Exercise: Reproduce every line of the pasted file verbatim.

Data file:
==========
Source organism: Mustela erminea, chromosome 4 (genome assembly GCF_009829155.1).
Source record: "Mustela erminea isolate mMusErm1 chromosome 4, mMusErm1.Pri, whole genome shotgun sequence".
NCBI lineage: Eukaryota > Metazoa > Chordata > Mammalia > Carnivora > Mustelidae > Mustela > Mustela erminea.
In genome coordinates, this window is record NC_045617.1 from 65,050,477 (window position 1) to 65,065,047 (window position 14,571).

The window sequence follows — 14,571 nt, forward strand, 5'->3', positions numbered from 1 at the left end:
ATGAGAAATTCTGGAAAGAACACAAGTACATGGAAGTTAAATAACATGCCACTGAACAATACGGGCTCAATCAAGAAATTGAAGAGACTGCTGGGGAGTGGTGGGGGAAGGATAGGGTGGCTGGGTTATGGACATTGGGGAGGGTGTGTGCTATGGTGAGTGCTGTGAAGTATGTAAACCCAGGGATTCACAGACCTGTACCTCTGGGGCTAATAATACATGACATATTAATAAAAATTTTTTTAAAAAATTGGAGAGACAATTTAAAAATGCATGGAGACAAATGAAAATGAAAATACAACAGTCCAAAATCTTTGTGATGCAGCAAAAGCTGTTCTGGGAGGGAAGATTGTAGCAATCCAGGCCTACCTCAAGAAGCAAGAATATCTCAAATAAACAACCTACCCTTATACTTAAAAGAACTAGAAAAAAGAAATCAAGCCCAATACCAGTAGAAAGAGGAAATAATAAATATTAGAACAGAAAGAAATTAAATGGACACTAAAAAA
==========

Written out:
Source organism: Mustela erminea, chromosome 4 (genome assembly GCF_009829155.1).
Source record: "Mustela erminea isolate mMusErm1 chromosome 4, mMusErm1.Pri, whole genome shotgun sequence".
NCBI lineage: Eukaryota > Metazoa > Chordata > Mammalia > Carnivora > Mustelidae > Mustela > Mustela erminea.
In genome coordinates, this window is record NC_045617.1 from 65,050,477 (window position 1) to 65,065,047 (window position 14,571).

The window sequence follows — 14,571 nt, forward strand, 5'->3', positions numbered from 1 at the left end:
ATGAGAAATTCTGGAAAGAACACAAGTACATGGAAGTTAAATAACATGCCACTGAACAATACGGGCTCAATCAAGAAATTGAAGAGACTGCTGGGGAGTGGTGGGGGAAGGATAGGGTGGCTGGGTTATGGACATTGGGGAGGGTGTGTGCTATGGTGAGTGCTGTGAAGTATGTAAACCCAGGGATTCACAGACCTGTACCTCTGGGGCTAATAATACATGACATATTAATAAAAATTTTTTTAAAAAATTGGAGAGACAATTTAAAAATGCATGGAGACAAATGAAAATGAAAATACAACAGTCCAAAATCTTTGTGATGCAGCAAAAGCTGTTCTGGGAGGGAAGATTGTAGCAATCCAGGCCTACCTCAAGAAGCAAGAATATCTCAAATAAACAACCTACCCTTATACTTAAAAGAACTAGAAAAAAGAAATCAAGCCCAATACCAGTAGAAAGAGGAAATAATAAATATTAGAACAGAAAGAAATTAAATGGACACTAAAAAA